The debate over red-light cameras is back in middle Tennessee, and that’s because leaders in one city are looking to get rid of the cameras.
Gallatin wants out of its contract with its camera provider, four years early. The city’s mayor says, she’s felt this way a long time and has the public’s support.
If you ask ‘Reader’s Digest’ they’d tell you Gallatin is the nicest place in America, it earned that distinction in 2017. If you ask a visitor to town, caught on camera and ticketed for running a red light, you may get a different response.
“You can’t ticket cars, it’s people who commit moving violations,” says Gallatin Mayor, Paige Brown.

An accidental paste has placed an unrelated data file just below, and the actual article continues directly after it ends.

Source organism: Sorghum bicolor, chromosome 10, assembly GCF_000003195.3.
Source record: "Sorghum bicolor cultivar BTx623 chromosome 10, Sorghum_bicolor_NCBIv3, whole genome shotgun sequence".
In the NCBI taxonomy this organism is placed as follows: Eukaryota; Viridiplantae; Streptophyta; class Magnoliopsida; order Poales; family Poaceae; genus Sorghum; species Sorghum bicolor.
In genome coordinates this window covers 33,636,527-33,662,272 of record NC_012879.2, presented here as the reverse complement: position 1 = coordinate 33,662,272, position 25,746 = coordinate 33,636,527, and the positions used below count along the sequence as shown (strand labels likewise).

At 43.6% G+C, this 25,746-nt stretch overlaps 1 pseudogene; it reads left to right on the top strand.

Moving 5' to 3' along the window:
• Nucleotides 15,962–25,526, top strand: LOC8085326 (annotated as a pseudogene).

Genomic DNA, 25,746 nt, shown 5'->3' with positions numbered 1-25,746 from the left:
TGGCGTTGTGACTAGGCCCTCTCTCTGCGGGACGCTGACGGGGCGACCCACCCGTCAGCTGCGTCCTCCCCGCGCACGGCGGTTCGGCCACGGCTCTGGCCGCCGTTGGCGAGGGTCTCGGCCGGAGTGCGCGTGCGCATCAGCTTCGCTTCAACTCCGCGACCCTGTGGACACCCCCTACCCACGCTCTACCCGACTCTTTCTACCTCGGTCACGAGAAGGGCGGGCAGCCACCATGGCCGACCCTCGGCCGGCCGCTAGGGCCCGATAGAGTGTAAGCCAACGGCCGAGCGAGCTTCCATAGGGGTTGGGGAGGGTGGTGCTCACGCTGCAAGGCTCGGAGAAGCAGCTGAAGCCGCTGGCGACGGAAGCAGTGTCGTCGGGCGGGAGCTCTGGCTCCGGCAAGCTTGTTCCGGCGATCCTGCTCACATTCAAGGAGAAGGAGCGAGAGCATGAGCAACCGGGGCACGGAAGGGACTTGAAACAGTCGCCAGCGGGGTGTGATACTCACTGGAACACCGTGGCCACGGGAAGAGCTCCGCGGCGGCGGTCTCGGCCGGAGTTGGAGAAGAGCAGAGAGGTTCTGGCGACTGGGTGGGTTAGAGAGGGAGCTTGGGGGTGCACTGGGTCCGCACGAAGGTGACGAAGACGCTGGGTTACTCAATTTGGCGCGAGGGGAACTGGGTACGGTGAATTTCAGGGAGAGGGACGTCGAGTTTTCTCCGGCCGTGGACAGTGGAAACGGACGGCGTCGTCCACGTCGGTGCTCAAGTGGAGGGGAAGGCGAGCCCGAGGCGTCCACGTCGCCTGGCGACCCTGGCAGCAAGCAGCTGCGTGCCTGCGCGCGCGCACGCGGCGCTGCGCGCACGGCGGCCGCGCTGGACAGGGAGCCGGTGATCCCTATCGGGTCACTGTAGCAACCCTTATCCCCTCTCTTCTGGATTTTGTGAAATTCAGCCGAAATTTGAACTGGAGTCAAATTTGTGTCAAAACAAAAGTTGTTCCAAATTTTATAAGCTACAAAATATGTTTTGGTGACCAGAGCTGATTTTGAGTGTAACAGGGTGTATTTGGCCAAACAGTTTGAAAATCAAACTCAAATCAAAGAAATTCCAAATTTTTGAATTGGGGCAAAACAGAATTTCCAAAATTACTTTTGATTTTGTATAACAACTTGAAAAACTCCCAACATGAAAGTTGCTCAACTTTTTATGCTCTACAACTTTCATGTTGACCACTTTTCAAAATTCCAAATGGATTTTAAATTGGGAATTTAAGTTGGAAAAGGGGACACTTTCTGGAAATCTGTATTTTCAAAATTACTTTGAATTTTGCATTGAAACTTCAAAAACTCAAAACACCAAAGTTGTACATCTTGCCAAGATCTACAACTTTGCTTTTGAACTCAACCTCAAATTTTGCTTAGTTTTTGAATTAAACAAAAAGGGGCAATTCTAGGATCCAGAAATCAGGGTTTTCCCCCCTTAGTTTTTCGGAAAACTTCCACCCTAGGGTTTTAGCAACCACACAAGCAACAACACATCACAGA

Brown wants to rid the red-light cams from city intersections. She says they create a bad image for the city, don’t allow for due process and they make drivers uncomfortable.
“You should have a right to appeal, a person to contact, a court to go to,” Brown believes.
Enforcement of payment is a problem too, and it doesn’t help for perception when state lawmakers light their tickets on fire, like Rep. Andy Holt did, in 2016.
Not paying the red light fine will not hurt your credit score or create a criminal record. In Gallatin, people aren’t paying them, and the city doesn’t have the power to make them.
That means less revenue, but more frustration.
“I feel like if the red-light cameras were such a wonderful creation, cities everywhere would have them, and you’d see them increasing in popularity instead of decreasing,” says Brown.
Data does support a better safety record at some intersections, but brown says that can also be attributed to improved traffic flow.